Although the word hamantaschen comes from two German words, mohn (poppy seed) and taschen (pockets), poppy is just one of the flavorful fillings modern bakers like to use in these delicious Jewish cookies.
This was part of the explanation I prepared as I set out to deliver home baked hamantaschen to mostly non-Jewish members of my suburban community. By the quizzical looks on their faces as I proffered the assortment of pastries, many had no clue what they were, who I was, and why I was standing in front of them with a gift. It wasn’t Christmas, after all.
At the prompting of best-selling cookbook author Marcy Goldman on her Better Baking Facebook page, I decided to share the sweetness of homemade hamantaschen with the helpers in my community, to thank the people who deserve our appreciation and don’t always get it.
Would they be hamataschen-receptive?
As I backed out of the driveway, I suddenly felt a prick of concern. In this age of terrorism, would the giftees view me with suspicion? Even if I appeared to be simply a flustered woman in flour-speckled jeans, you never know these days. Were cookies part of an evil plot, to poison innocent citizens just doing their jobs?
“We bake these on Purim,” I recited out loud in the car, “the Jewish holiday that celebrates Queen Esther’s bravery in saving our people.” I glanced in the rearview mirror, plucked a piece of dough from my hair and practiced a disarming smile.
In return for my gift of sweetness, I would ask them just one question.
I had butterflies as I began my spiel, but the librarian smiled warmly. She assured me the cookies would be devoured within the hour.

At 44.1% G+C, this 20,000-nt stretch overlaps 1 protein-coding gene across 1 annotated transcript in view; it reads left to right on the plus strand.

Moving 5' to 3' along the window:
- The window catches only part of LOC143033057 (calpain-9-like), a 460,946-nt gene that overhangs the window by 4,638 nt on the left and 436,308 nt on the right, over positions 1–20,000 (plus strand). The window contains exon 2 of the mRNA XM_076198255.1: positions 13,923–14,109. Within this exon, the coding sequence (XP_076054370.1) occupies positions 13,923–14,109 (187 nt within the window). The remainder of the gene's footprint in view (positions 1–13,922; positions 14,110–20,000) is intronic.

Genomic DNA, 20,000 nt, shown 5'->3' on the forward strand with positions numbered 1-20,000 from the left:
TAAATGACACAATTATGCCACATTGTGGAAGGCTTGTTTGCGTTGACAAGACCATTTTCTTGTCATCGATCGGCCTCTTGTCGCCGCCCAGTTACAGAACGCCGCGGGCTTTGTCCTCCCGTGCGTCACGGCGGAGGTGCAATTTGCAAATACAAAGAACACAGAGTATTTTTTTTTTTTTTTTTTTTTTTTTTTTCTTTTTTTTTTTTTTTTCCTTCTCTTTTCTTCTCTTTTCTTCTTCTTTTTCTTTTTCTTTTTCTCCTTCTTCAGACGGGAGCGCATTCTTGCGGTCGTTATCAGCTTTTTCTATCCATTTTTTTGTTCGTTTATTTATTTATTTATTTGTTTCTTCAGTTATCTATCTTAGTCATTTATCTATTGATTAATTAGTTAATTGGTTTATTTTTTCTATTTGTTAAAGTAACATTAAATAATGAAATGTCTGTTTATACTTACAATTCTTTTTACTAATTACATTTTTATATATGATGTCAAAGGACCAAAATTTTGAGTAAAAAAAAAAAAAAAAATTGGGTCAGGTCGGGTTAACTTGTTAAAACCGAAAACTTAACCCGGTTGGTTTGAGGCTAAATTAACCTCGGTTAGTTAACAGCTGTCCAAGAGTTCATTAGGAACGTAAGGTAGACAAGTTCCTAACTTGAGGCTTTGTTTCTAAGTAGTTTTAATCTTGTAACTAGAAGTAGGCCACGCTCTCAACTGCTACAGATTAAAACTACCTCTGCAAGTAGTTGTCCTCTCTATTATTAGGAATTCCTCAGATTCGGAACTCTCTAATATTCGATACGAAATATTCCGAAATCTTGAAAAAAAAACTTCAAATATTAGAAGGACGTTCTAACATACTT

“Can you tell me about something sweet in your life?” I asked her.
She thought for a moment. “My dog, Ellington.”
“Hamanta … what?” asked one of the assistants. Was I mumbling, or was it the cacophony of barks and meows that interfered? I spelled the word for her and she wrote it down. The other assistant asked what the fillings were. “Triple Chocolate. Poppy. Cherry. Blueberry.” I mentally counted on my fingers.
“Ooh, yum,” she said.
“And the sweetness in your lives?” I asked.
“My 14 year-old son,” said one. “My dog, Blue,” said the other.
Back in the car, I drove a mile to the hospital and parked in front of radiology, where I get my annual mammogram.
“Oh no, don’t take my picture,” demurred a nurse, holding her hands up in front of her face. “I didn’t wear makeup today.”
A male nurse peered around the corner and said, “Hey, for cookies you can take my picture.”
“What is one sweet thing in your world?” I asked.
“My cats, Fortune and Mason,” he said.
The Police Station
Fourth stop, the township blues.
Amid the hustle and bustle of a hectic weekday afternoon, two police officers readily agreed to be photographed as they held the plate.
“Could you tell me about a sweet …” I began.
“Wait, this is …hamantaschen?!” exclaimed the one on the right as she peeked under the wrapping. “My favorite!”
The Fire Station
The vast garage was filled with shiny fire engines and uniforms hanging neatly on hooks. I called out but no one responded. Around the corner I found a window with an office on the other side. Two firemen were sitting at desks. I didn’t want to startle them, so I rapped softly and held up the goodies so they could see I was not a threat. One of the fire fighters came out to greet me.
“Now, don’t these look good,” he said, accepting the plate from me. “Awfully nice of you. Is this a project or something?”